Give Yourself a boost with Breast Augmentation
Breast augmentation continues to be one of the most popular aesthetic surgeries. Whether you are a woman looking to increase your cup size or you wish to restore the size and shape of your breasts after childbirth or menopause, breast augmentation may be an option. The following information should help you come to a well-informed, safe decision.
Are you a good candidate for Breast Augmentation?Patients who seek breast augmentation typically range from 18 years of age to their late sixties. Breast growth and development must be complete before considering augmentation. If you have no significant medical problems, have no breast health issues, and would like to increase the size and perkiness of your breasts, then you may be a good candidate for breast augmentation.
The most important thing is to make sure that you have an in-depth discussion with your plastic surgeon regarding all aspects of the surgery, including how your breasts will appear after the surgery and what you can expect to gain from getting breast implants.
How is Breast Augmentation performed, and what decisions must I make before having one?
There are FOUR CHOICES you must make prior to having a breast augmentation:
1) Choose what type of incision the surgeon will use to insert the implants
2) Choose whether to have the implants placed “over” or “under” your chest muscles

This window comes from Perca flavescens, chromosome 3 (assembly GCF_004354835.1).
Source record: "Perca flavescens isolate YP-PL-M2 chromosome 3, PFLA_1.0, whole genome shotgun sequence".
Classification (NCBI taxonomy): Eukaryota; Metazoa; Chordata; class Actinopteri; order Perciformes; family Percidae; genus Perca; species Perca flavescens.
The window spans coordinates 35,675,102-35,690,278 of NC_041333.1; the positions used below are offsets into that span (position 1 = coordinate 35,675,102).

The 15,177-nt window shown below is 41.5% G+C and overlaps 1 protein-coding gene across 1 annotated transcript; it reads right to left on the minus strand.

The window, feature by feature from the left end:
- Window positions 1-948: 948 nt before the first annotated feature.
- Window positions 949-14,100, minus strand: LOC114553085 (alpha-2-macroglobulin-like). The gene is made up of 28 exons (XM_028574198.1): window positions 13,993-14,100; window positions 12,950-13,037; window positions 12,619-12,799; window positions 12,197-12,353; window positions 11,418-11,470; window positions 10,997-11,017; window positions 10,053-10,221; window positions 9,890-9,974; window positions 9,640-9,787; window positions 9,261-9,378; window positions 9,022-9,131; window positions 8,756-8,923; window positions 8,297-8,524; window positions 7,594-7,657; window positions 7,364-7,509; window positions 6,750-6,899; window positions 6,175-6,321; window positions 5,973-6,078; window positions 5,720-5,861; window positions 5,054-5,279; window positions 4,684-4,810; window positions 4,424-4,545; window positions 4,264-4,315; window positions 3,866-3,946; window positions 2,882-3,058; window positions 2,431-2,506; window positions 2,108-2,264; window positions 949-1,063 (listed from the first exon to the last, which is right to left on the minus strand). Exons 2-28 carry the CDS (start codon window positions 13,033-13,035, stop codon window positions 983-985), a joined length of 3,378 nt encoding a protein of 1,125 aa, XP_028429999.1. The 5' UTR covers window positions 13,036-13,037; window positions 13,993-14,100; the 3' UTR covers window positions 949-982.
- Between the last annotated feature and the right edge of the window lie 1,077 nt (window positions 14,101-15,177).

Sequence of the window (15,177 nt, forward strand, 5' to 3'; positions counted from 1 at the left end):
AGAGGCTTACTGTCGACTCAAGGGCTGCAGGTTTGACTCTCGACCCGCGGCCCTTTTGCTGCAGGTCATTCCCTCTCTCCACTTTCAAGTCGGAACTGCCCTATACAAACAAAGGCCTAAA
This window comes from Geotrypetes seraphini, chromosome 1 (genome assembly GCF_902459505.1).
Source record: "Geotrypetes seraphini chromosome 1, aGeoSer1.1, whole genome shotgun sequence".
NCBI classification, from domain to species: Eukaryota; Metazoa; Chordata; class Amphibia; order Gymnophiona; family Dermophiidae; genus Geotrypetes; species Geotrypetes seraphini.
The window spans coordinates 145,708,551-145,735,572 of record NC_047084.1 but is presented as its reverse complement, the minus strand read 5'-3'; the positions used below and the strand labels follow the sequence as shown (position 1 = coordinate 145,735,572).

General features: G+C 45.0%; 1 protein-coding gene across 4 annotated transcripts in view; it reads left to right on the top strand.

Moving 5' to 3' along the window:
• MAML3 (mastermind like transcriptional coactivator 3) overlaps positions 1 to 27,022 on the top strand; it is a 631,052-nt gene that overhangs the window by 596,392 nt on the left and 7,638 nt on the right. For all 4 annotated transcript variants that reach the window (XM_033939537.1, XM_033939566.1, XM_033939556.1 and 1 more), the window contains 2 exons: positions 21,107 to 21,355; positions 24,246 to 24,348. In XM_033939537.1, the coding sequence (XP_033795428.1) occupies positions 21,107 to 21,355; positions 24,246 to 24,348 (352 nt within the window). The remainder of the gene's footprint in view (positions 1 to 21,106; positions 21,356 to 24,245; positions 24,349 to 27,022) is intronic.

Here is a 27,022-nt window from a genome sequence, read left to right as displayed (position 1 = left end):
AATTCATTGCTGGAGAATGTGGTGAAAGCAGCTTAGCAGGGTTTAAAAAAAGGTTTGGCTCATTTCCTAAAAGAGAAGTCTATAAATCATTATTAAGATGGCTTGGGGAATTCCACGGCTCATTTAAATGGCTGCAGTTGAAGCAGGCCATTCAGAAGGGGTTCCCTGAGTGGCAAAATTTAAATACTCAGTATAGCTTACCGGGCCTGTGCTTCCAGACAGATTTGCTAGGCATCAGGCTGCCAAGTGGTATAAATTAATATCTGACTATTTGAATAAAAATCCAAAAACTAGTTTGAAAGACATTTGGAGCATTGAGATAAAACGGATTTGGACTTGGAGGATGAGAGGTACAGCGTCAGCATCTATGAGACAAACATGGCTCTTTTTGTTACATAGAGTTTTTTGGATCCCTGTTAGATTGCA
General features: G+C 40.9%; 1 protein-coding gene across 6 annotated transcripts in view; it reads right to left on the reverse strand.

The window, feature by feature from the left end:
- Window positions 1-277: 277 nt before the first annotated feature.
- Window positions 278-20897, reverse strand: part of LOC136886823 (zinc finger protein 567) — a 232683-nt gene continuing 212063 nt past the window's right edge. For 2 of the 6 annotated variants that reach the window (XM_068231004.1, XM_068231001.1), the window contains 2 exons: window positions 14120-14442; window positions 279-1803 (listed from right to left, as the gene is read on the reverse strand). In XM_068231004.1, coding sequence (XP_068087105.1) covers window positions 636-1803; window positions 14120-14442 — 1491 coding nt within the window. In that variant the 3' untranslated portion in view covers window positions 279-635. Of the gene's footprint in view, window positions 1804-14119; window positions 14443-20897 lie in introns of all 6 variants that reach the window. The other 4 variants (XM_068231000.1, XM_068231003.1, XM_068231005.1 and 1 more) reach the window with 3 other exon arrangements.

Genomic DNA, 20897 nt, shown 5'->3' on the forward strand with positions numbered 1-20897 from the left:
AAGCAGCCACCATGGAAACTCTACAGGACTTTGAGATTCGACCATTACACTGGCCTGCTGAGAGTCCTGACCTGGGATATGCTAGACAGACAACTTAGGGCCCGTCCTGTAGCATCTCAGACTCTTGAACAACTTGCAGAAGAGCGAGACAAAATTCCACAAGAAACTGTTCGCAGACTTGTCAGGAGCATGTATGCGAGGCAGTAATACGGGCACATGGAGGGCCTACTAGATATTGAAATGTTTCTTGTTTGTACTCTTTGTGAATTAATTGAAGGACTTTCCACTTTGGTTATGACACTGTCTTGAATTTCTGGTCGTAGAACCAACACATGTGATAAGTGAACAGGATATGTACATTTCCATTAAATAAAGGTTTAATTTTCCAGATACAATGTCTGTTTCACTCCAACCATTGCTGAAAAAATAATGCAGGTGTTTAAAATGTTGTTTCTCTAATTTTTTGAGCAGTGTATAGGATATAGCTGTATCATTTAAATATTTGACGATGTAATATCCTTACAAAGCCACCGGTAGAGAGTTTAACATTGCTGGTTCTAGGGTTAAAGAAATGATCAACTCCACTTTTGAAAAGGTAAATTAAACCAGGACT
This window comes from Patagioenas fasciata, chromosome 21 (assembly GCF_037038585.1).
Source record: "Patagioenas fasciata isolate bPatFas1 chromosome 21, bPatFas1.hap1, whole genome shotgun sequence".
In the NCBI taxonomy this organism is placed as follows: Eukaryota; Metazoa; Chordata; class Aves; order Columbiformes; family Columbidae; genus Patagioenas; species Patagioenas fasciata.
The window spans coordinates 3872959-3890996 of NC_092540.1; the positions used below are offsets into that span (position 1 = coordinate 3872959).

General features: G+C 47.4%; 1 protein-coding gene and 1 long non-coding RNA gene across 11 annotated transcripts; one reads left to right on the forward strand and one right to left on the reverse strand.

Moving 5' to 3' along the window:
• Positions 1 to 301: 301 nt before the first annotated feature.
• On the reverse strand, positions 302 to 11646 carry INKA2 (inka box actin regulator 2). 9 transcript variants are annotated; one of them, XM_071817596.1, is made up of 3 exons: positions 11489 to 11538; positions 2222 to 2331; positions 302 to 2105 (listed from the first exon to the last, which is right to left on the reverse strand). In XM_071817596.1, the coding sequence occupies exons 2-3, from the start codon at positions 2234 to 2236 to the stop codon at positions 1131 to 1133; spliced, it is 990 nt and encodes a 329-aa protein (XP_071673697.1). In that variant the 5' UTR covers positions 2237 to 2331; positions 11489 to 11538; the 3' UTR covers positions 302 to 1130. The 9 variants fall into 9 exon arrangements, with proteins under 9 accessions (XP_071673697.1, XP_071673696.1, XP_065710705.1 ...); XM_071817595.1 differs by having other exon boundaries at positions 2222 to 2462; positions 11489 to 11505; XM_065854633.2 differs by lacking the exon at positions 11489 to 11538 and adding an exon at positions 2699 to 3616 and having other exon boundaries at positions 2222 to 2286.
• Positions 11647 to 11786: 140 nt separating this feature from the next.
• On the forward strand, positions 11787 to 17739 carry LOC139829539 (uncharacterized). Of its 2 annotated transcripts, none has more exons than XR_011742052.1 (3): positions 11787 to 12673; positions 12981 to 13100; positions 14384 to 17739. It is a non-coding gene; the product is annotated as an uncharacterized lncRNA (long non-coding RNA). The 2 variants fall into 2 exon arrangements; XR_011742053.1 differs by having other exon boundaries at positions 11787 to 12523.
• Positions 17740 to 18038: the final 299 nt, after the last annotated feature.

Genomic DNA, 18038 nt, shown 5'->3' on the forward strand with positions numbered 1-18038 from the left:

3) Choose the type of implant you would like (silicone or saline, round or “shaped” implants)
4) Choose the size of the implants
1) The Incision:
Breast augmentation can be performed using one of three types of incisions: Transaxillary, periareolar, or inframammary incisions.
Transaxillary incision: A two to five-centimeter incision (depending on the size of the implant) in the hair-bearing area under your arms.
Periareolar incision: A two to five-centimeter incision at the lower edge of your areola.
Inframammary incision: A two to five-centimeter incision in the fold under your breast.
No matter the incision, the implants are inserted using a special sleeve called a Keller Funnel. This ensures the highest level of sterility and for shorter incisions (and therefore shorter scars!) During your consultation, your surgeon will help you determine which incision choice is best for you.
2) ‘Under’ or ‘Over’ The Muscle
Implants can be placed under the chest (pectoralis) muscles or over them. The benefits of placing them under the muscle include a lower chance of seeing “rippling” of the implants through the skin and, in some cases, a lower chance of having a “capsular contracture” (see below for explanation). In most patients, placement of the implant under the muscle gives a more natural appearance.
Implants should be placed over the muscle in patients who are bodybuilders, gymnasts, or serious weightlifters, where powerful use of the chest muscles can shift the implant position during contraction.
3) Implant Choice:
Silicone vs. Saline